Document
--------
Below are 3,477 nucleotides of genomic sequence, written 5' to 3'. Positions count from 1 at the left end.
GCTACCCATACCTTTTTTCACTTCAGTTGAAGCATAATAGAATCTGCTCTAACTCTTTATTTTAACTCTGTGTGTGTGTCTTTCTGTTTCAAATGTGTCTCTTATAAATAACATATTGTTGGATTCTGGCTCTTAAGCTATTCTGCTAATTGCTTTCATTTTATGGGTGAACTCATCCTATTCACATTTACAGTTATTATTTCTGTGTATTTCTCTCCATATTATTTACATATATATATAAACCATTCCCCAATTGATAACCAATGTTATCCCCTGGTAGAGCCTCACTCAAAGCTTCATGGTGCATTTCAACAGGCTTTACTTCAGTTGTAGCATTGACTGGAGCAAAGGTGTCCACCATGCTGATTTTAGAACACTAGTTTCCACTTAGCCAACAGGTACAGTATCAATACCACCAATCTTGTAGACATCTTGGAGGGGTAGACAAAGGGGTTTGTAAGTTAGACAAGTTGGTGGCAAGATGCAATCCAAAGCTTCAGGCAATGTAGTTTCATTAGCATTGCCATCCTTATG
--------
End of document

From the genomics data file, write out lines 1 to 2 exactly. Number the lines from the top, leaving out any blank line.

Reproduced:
Below are 3,477 nucleotides of genomic sequence, written 5' to 3'. Positions count from 1 at the left end.
GCTACCCATACCTTTTTTCACTTCAGTTGAAGCATAATAGAATCTGCTCTAACTCTTTATTTTAACTCTGTGTGTGTGTCTTTCTGTTTCAAATGTGTCTCTTATAAATAACATATTGTTGGATTCTGGCTCTTAAGCTATTCTGCTAATTGCTTTCATTTTATGGGTGAACTCATCCTATTCACATTTACAGTTATTATTTCTGTGTATTTCTCTCCATATTATTTACATATATATATAAACCATTCCCCAATTGATAACCAATGTTATCCCCTGGTAGAGCCTCACTCAAAGCTTCATGGTGCATTTCAACAGGCTTTACTTCAGTTGTAGCATTGACTGGAGCAAAGGTGTCCACCATGCTGATTTTAGAACACTAGTTTCCACTTAGCCAACAGGTACAGTATCAATACCACCAATCTTGTAGACATCTTGGAGGGGTAGACAAAGGGGTTTGTAAGTTAGACAAGTTGGTGGCAAGATGCAATCCAAAGCTTCAGGCAATGTAGTTTCATTAGCATTGCCATCCTTATG